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Exploring Taiwan’s underground gaming scene



Image: Push square

One of my favorite things about traveling is exploring the gaming culture in other countries. This mindset has led me to discover all kinds of interesting things, such as facts France has its own dedicated RPG magazine Or that there is a The real pinball utopia Halfway through another unassuming Hungarian hides in the street.

Until earlier this year, however, I had never been outside of Europe, and so a trip to Taiwan marked my first trip to Asia. Hundreds of thousands of column inches have been written about Japan’s love affair with video games over the past several decades, so I thought this was a uniquely interesting opportunity for me – after all, Taiwan plays an important role in producing semiconductors for many. is of your owner’s console.

But what are people playing there?

going underground

Once I shook off the haze of the 13-hour flight, the first thing I noticed when I stepped out into Taipei—the country’s capital city, home to about 2.5 million people—is that While video games are everywhere, consoles like the PlayStation are not. Practically every subway station has huge promotional posters, designed to grab the attention of passengers with colorful anime-style characters, but they’re all advertising the latest smartphone fads — often from Japan or South Korea. From Korean developers.

I quickly learned that, like many other countries, Taiwan is obsessed with Japan in a way I didn’t fully expect. Family Mart, a Japanese convenience store chain, occupies at least one retail unit on each street, and many home toy capsule machines outside, with many promising obscure loot, such as small washing machines. Or the campfire scene. At NT$200 (~US$6.63) a pop, these aren’t the kind of tasteless stuff you find in Western supermarkets – and they’re not for kids either.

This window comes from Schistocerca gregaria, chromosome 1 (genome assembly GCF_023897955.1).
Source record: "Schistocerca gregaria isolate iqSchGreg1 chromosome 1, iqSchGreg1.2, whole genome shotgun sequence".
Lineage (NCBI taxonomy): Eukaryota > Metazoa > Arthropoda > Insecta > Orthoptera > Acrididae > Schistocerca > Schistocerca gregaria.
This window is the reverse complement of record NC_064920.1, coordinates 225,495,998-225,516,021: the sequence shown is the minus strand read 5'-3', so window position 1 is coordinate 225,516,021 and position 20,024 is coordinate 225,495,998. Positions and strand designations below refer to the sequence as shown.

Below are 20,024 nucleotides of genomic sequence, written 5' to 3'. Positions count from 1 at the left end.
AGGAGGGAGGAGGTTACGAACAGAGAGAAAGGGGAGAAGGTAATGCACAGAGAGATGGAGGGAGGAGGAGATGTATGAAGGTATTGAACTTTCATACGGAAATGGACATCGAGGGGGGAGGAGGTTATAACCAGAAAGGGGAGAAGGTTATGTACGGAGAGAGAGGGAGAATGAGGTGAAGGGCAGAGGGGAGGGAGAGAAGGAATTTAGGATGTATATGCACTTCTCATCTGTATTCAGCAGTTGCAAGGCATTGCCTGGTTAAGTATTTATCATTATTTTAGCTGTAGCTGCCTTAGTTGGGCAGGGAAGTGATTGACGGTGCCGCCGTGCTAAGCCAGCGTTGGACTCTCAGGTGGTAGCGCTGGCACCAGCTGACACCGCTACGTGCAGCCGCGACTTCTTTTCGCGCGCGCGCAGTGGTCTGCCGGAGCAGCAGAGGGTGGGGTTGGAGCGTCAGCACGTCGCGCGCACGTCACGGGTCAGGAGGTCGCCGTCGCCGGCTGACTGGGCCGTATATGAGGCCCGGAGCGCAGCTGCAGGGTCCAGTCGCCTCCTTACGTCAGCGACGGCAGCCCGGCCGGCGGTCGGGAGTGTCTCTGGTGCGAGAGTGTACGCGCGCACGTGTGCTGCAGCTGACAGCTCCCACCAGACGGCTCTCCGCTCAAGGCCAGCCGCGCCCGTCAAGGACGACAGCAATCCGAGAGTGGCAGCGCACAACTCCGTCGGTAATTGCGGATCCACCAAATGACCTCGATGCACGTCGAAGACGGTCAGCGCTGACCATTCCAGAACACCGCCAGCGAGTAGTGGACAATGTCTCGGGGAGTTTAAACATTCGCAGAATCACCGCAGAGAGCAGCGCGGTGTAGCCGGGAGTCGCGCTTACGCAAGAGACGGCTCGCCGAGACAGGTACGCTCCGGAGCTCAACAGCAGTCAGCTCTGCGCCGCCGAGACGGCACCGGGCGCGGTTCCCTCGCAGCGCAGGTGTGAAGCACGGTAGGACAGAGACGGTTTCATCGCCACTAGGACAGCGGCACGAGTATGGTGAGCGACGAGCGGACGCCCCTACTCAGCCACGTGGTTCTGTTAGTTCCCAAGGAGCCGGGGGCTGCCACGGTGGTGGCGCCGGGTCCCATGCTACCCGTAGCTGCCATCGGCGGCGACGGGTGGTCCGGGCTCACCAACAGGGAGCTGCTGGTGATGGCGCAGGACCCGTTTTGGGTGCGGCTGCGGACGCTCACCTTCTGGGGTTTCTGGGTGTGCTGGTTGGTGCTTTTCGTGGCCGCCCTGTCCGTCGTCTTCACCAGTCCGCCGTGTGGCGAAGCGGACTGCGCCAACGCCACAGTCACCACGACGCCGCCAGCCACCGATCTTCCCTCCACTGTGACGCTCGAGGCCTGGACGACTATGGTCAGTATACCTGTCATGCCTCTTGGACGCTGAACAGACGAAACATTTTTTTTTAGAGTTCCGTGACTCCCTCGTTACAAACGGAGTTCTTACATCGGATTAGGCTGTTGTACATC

But when I saw Pikachu’s widespread presence in so many places—there’s actually an entire subway train dedicated to it. pokemon which runs on Taipei’s Blue Line – I really struggled to find any mention of PlayStation anywhere. I couldn’t find a GameStop analog in any major mall, and the marketing was non-existent. I perused the 7-Eleven magazine racks, looking carefully at the items hoping for some kind of gaming mag, but I had no luck. I spent a bit of time in my hotel gym watching a local television station, wondering if I could catch a PS5 commercial.

But it wasn’t until I went underground that I discovered Taiwan’s true gaming scene.

I had done my research before traveling, of course, and I knew Taipei City Mall Considered the center of the capital’s console market. You can reach the plaza by walking down the stairs from the city’s main train station, and it’s laid out like two long corridors that run from general interest to video games and finally to food vendors. Upon exiting the elevator, I immediately saw some promotional banners with SEGA Taiwan branding – I think there was a contest or event earlier in the day – so I knew I was in the right place.

I believe the shops here are independent, but they use PlayStation or Nintendo branding instead of their actual names. God of War Ragnarok PS5 bundles were in plentiful supply – I traveled in mid-January, just as Sony was promising better stock of its new-gen console, and that certainly proved true during my visit – And there were some stores too. Taking pre-orders for the coming time PSVR2.